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Chapter 5: What Should Have Been My College Years

I had planned to move on to my next boyfriend chapter, but as I began writing it, I realized that I had some other things I needed to explain first. So let's look at what happened to me after high school graduation.

I fully expected that I would go to college after I graduated high school. I must've had a strong desire to get out of Long Beach because the only in-state school I applied to was Ole Miss, the one that was the very furthest away from the coast where I lived. And my mom talked me into applying to Centenary College, a private liberal arts school in Shreveport.

If I have any one regret in my life, it is surely that I didn't apply to Tulane. I must've had a really shitty counselor department at my high school that none of them ever said, "You're a good writer. Why not be a communications major at Tulane?" I was a strong A-B student. I could've got in. My mom lived in Louisiana so it would've been in-state tuition. I feel like that was the single biggest missed opportunity in my life.

My sister had graduated from the boarding school and was attending college at BYU in Utah. My brother had left New Hampshire and was living with Mom in Louisiana. In high school, I would ride a Greyhound bus to Shreveport to see them over Christmas holidays. I would sit in the back of the bus and smoke cigarettes and listen to Journey cassette tapes on my Walkman.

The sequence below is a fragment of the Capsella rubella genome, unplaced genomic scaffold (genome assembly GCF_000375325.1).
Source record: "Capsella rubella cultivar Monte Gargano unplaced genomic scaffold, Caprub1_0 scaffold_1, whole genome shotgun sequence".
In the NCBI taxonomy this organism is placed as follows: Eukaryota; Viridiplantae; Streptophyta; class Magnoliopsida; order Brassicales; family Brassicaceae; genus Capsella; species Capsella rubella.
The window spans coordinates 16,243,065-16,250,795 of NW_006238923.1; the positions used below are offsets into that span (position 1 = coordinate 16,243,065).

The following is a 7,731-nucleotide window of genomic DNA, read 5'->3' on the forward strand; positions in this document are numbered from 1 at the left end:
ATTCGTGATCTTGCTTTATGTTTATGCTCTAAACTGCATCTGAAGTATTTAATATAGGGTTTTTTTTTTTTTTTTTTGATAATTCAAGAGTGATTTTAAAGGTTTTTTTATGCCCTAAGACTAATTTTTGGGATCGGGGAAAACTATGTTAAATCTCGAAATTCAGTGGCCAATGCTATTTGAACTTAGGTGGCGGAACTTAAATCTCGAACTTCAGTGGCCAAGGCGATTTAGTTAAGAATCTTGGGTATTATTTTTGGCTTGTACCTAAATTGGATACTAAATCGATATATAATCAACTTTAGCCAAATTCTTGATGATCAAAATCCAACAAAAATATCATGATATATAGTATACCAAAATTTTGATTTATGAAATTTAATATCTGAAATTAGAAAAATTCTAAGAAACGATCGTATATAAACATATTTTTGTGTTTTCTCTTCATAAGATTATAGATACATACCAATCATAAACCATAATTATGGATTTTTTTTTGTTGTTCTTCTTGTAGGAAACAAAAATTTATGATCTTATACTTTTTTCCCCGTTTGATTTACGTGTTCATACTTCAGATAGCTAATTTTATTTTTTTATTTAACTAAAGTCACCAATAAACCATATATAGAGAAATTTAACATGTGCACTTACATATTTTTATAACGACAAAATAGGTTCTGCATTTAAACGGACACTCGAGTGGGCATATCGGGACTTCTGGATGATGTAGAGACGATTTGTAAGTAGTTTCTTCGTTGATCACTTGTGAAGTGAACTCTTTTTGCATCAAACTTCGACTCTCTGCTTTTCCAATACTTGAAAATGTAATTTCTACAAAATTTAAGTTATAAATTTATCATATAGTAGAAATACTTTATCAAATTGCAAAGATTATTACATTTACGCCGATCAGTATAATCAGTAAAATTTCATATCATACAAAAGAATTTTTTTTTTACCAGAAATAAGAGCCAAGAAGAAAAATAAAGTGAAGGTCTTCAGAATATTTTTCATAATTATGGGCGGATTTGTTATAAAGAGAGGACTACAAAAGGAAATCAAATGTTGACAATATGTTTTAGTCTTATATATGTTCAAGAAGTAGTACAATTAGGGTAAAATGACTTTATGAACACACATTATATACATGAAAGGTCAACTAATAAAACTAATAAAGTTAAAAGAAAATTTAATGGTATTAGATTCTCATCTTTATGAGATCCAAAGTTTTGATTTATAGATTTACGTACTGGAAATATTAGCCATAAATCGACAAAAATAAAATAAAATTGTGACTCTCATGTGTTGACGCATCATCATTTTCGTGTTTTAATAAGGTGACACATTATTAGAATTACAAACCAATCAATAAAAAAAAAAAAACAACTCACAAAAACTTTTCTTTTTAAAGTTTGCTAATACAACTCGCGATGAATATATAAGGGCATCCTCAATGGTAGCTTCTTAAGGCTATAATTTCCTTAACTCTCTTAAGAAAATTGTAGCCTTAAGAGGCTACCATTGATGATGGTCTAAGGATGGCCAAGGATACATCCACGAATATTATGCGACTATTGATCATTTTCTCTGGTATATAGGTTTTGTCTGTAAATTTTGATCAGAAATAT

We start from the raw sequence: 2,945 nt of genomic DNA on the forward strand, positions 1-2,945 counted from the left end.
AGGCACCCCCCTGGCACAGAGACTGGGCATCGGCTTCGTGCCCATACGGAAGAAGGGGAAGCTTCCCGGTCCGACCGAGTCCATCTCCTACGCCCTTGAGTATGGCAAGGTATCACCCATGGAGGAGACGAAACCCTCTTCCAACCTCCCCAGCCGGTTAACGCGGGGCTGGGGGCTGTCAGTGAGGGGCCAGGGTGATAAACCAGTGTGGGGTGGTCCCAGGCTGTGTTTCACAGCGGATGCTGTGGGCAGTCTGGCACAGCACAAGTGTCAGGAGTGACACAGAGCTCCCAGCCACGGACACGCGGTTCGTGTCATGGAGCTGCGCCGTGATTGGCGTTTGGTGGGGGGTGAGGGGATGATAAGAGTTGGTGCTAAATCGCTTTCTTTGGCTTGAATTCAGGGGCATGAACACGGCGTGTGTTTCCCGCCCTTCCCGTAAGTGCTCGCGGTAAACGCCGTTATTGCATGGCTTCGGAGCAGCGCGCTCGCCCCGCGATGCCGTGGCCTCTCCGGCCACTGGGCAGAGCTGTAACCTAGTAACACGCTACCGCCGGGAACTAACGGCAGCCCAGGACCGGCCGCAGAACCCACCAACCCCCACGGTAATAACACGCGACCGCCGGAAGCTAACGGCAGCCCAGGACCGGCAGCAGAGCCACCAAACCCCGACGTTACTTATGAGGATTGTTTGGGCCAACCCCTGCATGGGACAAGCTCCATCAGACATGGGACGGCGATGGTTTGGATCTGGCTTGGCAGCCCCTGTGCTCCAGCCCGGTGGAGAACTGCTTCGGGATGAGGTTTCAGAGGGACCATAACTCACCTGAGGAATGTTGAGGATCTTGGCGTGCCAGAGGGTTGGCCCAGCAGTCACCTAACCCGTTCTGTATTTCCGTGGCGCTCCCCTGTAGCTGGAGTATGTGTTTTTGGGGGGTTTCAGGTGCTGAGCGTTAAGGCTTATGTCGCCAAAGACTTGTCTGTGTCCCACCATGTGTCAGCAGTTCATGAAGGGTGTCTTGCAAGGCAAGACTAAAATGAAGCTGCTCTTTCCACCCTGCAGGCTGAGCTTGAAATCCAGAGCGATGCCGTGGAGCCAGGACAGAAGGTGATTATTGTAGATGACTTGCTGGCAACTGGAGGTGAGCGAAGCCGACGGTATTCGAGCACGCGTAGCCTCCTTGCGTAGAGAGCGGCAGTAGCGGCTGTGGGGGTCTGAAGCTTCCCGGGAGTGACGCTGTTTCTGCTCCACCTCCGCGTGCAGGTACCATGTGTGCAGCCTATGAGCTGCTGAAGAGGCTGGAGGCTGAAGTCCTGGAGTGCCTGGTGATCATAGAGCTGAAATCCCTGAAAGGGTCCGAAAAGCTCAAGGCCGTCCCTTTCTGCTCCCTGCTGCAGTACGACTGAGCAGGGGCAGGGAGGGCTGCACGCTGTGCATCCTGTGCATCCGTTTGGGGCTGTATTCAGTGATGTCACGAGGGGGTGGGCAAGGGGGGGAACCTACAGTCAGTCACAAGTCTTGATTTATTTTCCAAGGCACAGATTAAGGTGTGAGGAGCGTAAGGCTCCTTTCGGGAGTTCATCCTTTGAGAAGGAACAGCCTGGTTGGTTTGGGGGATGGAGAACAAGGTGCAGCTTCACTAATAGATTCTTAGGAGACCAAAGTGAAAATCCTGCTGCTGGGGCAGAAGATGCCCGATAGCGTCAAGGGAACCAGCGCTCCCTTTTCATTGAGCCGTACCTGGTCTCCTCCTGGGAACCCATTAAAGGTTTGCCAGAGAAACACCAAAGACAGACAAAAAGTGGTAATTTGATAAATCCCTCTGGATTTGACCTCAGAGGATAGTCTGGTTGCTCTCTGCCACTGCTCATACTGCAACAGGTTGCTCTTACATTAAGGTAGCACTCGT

In the spring of my senior year, I went to a high school visitation weekend at Centenary (at Mother's insistence, I'm sure). We stayed in the dorms and I tried out for the college choir. My parents did not have college money saved for us, but I got a music scholarship that was large enough to cover everything else if I lived at home (at Mom's, that is). I was also accepted at Ole Miss.

I'm not sure why I selected Louisiana. I guess maybe there was a part of me that wanted to repair my relationship with my Mom. But I also think that she can be pretty...uhh...persuasive when she wants to be, bordering on manipulative, even. So I'm unsure how much of the decision ultimately ended up being this 17-year-old's. She and my brother came down for my graduation and I loaded up the car and left with her the next morning. Looking back on it, it feels incredibly dismissive and unappreciative of my dad.